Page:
evidence-based blog of Filippo Dibari

Posts Tagged ‘acute malnutrition’

Comparison of the effectiveness of a milk-free soy-maize-sorghum-based ready-to-use therapeutic food to standard ready-to-use therapeutic food with 25% milk in nutrition management of severely acutely malnourished Zambian children: an equivalence non-blinded cluster randomised controlled trial

In Under-nutrition on July 7, 2013 at 12:33 pm

by Irena AH, Bahwere P, Owino VO, Diop EI, Bachmann MO, Mbwili-Muleya C, Dibari F, Sadler K, Collins S.

Matern Child Nutr. 2013 Jun 18.


Community-based Management of Acute Malnutrition using ready-to-use therapeutic food (RUTF) has revolutionised the treatment of severe acute malnutrition (SAM). However, 25% milk content in standard peanut-based RUTF (P-RUTF) makes it too expensive. The effectiveness of milk-free RUTF has not been reported hitherto.

This non-blinded, parallel group, cluster randomised, controlled, equivalence trial that compares the effectiveness of a milk-free soy-maize-sorghum-based RUTF (SMS-RUTF) with P-RUTF in treatment of children with SAM, closes the gap. A statistician randomly assigned health centres (HC) either to the SMS-RUTF (n = 12; 824 enrolled) or P-RUTF (n = 12; 1103 enrolled) arms. All SAM children admitted at the participating HCs were enrolled. All the outcomes were measured at individual level. Recovery rate was the primary outcome.

The recovery rates for SMS-RUTF and P-RUTF were 53.3% and 60.8% for the intention-to-treat (ITT) analysis and 77.9% and 81.8% for per protocol (PP) analyses, respectively. The corresponding adjusted risk difference (ARD) and 95% confidence interval, were -7.6% (-14.9, 0.6%) and -3.5% (-9,6., 2.7%) for ITT (P = 0.034) and PP analyses (P = 0.257), respectively. An unanticipated interaction (interaction P < 0.001 for ITT analyses and 0.0683 for PP analyses) between the study arm and age group was observed. The ARDs were -10.0 (-17.7 to -2.3)% for ITT (P = 0.013) and -4.7 (-10.0 to 0.7) for PP (P = 0.083) analyses for the <24 months age group and 2.1 (-10.3,14.6)% for ITT (P = 0.726) and -0.6 (-16.1, 14.5) for PP (P = 0.939) for the ≥24 months age group.

In conclusion, the study did not confirm our hypothesis of equivalence between SMS-RUTF and P-RUTF in SAM management.

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International Conference: A Decade Of Community-based Treatment of Severe Acute Malnutrition

In Under-nutrition on June 3, 2013 at 8:57 pm

by Coverage Monitoring Network

Action Against Hunger (ACF International) and the Coverage Monitoring Network are pleased to invite you to a unique, two-day Conference titled “What We Know Now: a Decade of Community-based Treatment of Severe Acute Malnutrition”. The two day conference will bring together technical experts, field practitioners and policy makers to help identify priority areas for research and action. The event will review available evidence and emerging performance data of community-based SAM treatment.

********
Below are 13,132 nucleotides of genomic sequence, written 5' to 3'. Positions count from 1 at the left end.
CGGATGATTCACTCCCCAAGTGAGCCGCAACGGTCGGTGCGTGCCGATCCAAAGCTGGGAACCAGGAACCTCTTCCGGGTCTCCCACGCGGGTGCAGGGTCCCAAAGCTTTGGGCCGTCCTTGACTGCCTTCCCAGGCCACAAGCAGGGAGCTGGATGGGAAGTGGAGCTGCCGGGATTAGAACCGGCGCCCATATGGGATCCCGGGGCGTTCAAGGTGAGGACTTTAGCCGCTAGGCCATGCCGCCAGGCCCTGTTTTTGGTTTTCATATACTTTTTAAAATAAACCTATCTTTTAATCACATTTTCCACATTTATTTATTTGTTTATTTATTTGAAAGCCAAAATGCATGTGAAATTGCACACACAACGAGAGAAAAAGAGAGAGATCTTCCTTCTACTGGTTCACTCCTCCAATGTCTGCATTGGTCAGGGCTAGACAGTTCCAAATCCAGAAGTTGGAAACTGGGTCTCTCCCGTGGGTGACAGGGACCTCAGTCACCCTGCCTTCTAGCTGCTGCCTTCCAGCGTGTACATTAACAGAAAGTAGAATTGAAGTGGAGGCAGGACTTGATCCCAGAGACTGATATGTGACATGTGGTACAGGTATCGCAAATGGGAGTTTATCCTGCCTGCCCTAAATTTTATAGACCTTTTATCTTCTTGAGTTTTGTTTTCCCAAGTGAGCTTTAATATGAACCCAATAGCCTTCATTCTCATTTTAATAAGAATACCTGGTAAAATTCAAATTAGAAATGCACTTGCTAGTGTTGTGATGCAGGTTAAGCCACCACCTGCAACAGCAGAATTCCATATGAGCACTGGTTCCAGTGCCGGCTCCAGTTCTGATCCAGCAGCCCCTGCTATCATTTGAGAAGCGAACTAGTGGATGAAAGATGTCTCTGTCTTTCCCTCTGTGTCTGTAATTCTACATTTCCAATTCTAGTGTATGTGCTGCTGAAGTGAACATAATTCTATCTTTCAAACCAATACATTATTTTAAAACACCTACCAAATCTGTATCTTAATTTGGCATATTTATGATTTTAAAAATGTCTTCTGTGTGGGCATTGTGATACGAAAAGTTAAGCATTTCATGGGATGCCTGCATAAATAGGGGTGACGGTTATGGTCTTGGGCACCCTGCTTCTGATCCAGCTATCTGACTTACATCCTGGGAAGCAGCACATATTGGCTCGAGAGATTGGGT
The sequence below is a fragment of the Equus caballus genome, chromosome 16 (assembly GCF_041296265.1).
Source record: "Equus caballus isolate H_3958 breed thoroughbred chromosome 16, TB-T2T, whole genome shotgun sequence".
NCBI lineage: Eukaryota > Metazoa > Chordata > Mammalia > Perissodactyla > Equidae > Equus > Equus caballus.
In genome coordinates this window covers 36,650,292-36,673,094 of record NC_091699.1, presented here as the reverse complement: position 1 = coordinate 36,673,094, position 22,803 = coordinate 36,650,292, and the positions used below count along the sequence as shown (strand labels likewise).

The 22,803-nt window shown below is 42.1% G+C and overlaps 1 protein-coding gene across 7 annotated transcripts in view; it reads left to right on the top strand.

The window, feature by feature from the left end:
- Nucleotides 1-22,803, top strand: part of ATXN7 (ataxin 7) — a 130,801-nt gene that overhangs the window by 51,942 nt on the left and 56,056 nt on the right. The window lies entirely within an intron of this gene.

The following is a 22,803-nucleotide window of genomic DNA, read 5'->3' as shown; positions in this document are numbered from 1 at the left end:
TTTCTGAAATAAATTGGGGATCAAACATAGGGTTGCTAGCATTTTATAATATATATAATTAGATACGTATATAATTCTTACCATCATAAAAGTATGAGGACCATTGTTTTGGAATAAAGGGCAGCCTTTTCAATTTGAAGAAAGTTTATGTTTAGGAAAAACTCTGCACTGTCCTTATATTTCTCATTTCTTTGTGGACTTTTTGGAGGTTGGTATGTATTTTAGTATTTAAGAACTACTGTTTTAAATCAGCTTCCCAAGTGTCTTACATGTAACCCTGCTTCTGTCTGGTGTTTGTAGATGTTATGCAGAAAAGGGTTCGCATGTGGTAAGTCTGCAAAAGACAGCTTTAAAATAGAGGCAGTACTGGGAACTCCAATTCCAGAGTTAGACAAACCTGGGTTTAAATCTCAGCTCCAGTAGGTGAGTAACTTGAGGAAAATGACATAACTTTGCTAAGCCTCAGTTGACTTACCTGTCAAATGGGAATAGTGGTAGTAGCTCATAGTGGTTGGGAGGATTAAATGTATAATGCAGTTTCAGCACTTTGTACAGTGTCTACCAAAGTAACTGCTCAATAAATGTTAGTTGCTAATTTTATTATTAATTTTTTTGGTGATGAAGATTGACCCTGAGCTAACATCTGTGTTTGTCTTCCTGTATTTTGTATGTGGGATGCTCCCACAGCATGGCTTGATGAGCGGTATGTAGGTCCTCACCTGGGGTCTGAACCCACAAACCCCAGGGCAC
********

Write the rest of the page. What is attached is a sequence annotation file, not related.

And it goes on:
SAVE THE DATE: October 17th – 18th  2013  London, UK

Field practitioners, academics and nutrition organisations are invited to submit proposals for presentations.  Abstracts should be sent to: Sophie Woodhead [s.woodhead@actionagainsthunger.org.uk] by Friday August 2nd 2013.

For more info click here.

State of the art of Ready-to-Use Therapeutic Food: A tool for nutraceuticals addition to foodstuff

In Under-nutrition on June 1, 2013 at 8:25 am

by Santini A, Novellino E, Armini V, Ritieni A.

Food Chem. 2013 Oct 15;140(4):843-9


Therapeutic foodstuff are a challenge for the use of food and functional food ingredients in the therapy of different pathologies. Ready-to-Use Therapeutic Food (RUTF) are a mixture of nutrients designed and primarily addressed to the therapy of the severe acute malnutrition. The main ingredients of the formulation are powdered milk, peanuts butter, vegetal oil, sugar, and a mix of vitamins, salts, and minerals. The potential of this food are the low percentage of free water and the high energy and nutritional density. The high cost of the powdered milk, and the food safety problems connected to the onset of toxigenic moulds on the peanuts butter, slowed down considerably the widespread and homogenous diffusion of this product. This paper presents the state of the art of RUTF, reviews the different proposed recipes, suggests some possible new formulations as an alternative of novel recipes for this promising food.

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Is mid-upper arm circumference alone sufficient for deciding admission to a nutritional programme for childhood severe acute malnutrition in Bangladesh?

In Under-nutrition on April 13, 2013 at 8:03 am

Engy Alia, Rony Zachariaha, Zubair Shamsb, Lieven Vernaeveb, Petra Aldersc, Flavio Saliob,  Marcel Manzia, Malik Allaounac, Bertrand Draguezc, Pascale Delchevaleriec and Anthony D. Harries